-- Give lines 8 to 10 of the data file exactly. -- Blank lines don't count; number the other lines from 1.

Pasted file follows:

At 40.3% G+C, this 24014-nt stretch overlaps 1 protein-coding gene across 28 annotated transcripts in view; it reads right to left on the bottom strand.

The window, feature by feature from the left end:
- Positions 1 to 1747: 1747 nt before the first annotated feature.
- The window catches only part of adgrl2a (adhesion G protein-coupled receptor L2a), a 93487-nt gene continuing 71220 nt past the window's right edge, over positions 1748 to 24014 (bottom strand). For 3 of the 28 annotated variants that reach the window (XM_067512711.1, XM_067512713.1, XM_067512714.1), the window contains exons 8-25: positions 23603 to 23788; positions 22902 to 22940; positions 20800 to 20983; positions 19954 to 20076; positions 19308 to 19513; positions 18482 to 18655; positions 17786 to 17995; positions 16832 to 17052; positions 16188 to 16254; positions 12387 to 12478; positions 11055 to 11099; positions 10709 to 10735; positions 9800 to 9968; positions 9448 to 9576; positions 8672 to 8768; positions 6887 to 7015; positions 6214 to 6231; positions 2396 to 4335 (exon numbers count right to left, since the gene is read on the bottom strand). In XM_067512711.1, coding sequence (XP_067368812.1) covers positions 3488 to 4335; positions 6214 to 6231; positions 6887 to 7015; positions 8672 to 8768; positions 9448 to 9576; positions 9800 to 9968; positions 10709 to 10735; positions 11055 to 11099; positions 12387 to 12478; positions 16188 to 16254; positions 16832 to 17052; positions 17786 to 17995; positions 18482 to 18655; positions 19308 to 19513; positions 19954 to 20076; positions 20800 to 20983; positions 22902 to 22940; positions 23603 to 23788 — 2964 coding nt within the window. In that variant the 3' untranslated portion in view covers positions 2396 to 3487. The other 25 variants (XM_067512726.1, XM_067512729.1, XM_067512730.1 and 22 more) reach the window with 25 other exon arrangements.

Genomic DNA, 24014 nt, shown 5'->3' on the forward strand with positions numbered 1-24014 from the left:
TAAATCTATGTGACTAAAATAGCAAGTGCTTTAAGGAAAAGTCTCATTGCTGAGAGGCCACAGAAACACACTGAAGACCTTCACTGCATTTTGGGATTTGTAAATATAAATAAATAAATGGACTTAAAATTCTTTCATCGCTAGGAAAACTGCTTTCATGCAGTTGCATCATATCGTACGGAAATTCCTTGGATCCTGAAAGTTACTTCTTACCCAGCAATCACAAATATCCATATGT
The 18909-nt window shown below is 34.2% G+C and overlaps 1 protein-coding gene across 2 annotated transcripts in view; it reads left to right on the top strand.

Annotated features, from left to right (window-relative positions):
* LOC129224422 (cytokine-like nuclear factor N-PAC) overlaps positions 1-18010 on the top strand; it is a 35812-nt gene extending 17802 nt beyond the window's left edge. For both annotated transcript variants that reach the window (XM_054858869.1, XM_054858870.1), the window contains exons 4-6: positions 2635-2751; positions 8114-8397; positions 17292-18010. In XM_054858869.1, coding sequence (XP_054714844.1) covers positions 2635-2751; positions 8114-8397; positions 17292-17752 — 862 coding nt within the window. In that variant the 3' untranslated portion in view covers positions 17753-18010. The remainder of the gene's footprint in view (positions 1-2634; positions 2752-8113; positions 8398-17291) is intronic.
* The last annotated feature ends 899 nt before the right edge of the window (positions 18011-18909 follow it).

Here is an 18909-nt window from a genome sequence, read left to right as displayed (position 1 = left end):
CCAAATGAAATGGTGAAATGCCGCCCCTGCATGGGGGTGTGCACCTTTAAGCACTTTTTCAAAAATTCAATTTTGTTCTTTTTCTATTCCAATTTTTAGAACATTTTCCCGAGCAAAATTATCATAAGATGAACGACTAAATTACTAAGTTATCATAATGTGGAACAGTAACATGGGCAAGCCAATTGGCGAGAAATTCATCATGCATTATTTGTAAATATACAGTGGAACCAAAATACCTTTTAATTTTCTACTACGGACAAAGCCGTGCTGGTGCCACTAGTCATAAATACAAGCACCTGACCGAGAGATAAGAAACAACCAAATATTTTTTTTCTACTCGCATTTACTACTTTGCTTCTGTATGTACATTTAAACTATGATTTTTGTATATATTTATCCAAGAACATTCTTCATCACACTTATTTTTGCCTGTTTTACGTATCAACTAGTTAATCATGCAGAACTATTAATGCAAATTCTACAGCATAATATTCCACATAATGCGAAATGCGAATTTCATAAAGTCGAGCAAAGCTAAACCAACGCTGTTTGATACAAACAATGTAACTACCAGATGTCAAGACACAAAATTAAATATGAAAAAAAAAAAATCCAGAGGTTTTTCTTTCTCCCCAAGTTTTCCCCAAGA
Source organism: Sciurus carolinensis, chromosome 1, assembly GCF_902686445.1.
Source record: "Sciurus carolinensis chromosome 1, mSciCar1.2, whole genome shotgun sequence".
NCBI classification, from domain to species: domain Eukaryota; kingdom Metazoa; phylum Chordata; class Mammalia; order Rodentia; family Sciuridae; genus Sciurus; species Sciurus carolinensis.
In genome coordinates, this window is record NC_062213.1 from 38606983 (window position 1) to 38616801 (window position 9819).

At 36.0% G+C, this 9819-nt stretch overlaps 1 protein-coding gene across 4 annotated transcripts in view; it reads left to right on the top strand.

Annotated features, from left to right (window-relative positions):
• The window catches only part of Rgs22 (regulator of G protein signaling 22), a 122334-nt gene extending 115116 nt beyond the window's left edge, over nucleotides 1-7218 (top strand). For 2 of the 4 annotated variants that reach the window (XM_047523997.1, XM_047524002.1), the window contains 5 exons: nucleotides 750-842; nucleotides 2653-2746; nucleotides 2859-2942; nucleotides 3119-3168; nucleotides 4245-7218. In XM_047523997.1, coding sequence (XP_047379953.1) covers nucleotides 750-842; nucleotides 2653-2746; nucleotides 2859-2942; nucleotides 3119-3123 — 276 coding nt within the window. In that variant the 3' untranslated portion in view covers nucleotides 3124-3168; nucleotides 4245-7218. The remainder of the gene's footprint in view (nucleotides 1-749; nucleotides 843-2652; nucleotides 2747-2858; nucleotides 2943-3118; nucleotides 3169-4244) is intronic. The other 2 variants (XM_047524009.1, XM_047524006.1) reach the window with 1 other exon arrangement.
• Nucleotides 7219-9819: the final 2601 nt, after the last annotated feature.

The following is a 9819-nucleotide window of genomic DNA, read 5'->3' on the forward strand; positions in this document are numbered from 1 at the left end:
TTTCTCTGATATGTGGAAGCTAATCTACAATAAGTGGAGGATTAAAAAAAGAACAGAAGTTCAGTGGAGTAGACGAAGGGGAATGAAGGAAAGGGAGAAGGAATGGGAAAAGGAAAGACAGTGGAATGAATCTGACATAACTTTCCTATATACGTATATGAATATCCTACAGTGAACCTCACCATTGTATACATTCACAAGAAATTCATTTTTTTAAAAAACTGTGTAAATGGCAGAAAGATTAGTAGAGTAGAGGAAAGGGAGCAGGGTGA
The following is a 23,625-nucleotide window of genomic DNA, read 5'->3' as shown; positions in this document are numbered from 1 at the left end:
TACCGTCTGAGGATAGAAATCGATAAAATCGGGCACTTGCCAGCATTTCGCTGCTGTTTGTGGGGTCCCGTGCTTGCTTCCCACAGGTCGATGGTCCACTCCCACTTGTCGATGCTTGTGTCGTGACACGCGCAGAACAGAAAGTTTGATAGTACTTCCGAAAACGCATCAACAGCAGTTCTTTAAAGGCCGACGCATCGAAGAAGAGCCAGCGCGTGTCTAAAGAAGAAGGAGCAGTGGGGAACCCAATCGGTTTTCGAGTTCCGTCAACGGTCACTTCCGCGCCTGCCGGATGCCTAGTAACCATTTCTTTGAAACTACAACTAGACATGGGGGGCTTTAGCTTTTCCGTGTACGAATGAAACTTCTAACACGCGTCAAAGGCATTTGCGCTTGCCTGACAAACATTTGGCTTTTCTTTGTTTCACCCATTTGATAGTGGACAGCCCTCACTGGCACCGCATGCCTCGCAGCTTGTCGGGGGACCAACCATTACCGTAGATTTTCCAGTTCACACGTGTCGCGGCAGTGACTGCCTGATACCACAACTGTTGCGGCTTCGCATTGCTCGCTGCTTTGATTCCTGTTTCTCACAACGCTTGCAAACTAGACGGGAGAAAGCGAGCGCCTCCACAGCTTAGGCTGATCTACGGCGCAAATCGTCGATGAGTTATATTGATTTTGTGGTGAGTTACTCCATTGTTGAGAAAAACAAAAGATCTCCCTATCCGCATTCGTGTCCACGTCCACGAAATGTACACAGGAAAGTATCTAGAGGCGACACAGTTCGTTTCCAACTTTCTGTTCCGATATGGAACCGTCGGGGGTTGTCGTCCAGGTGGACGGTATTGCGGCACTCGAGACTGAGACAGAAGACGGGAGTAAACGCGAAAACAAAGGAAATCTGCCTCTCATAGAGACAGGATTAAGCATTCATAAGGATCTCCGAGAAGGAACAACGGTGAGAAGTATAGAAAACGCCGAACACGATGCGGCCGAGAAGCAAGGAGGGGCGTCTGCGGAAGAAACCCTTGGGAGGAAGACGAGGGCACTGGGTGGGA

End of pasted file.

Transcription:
Annotated features, from left to right (window-relative positions):
* LOC129224422 (cytokine-like nuclear factor N-PAC) overlaps positions 1-18010 on the top strand; it is a 35812-nt gene extending 17802 nt beyond the window's left edge. For both annotated transcript variants that reach the window (XM_054858869.1, XM_054858870.1), the window contains exons 4-6: positions 2635-2751; positions 8114-8397; positions 17292-18010. In XM_054858869.1, coding sequence (XP_054714844.1) covers positions 2635-2751; positions 8114-8397; positions 17292-17752 — 862 coding nt within the window. In that variant the 3' untranslated portion in view covers positions 17753-18010. The remainder of the gene's footprint in view (positions 1-2634; positions 2752-8113; positions 8398-17291) is intronic.
* The last annotated feature ends 899 nt before the right edge of the window (positions 18011-18909 follow it).